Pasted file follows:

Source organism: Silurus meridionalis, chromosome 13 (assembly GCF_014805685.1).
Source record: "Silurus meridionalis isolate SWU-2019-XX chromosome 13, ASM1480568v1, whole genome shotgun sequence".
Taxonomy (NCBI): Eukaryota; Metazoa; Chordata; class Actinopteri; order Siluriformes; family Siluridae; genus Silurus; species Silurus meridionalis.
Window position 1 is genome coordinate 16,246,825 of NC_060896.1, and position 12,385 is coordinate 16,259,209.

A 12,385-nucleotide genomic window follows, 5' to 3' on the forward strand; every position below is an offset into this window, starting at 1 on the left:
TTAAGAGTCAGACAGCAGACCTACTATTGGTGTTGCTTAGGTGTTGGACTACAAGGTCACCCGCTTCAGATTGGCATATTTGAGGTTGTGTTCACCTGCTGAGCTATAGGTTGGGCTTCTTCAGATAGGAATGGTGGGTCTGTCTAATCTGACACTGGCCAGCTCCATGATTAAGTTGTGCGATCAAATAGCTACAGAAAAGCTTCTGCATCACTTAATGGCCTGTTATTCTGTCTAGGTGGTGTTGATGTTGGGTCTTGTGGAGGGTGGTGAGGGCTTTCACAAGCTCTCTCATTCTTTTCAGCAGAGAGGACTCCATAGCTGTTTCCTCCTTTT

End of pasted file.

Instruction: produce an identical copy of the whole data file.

Source organism: Silurus meridionalis, chromosome 13 (assembly GCF_014805685.1).
Source record: "Silurus meridionalis isolate SWU-2019-XX chromosome 13, ASM1480568v1, whole genome shotgun sequence".
Taxonomy (NCBI): Eukaryota; Metazoa; Chordata; class Actinopteri; order Siluriformes; family Siluridae; genus Silurus; species Silurus meridionalis.
Window position 1 is genome coordinate 16,246,825 of NC_060896.1, and position 12,385 is coordinate 16,259,209.

A 12,385-nucleotide genomic window follows, 5' to 3' on the forward strand; every position below is an offset into this window, starting at 1 on the left:
TTAAGAGTCAGACAGCAGACCTACTATTGGTGTTGCTTAGGTGTTGGACTACAAGGTCACCCGCTTCAGATTGGCATATTTGAGGTTGTGTTCACCTGCTGAGCTATAGGTTGGGCTTCTTCAGATAGGAATGGTGGGTCTGTCTAATCTGACACTGGCCAGCTCCATGATTAAGTTGTGCGATCAAATAGCTACAGAAAAGCTTCTGCATCACTTAATGGCCTGTTATTCTGTCTAGGTGGTGTTGATGTTGGGTCTTGTGGAGGGTGGTGAGGGCTTTCACAAGCTCTCTCATTCTTTTCAGCAGAGAGGACTCCATAGCTGTTTCCTCCTTTT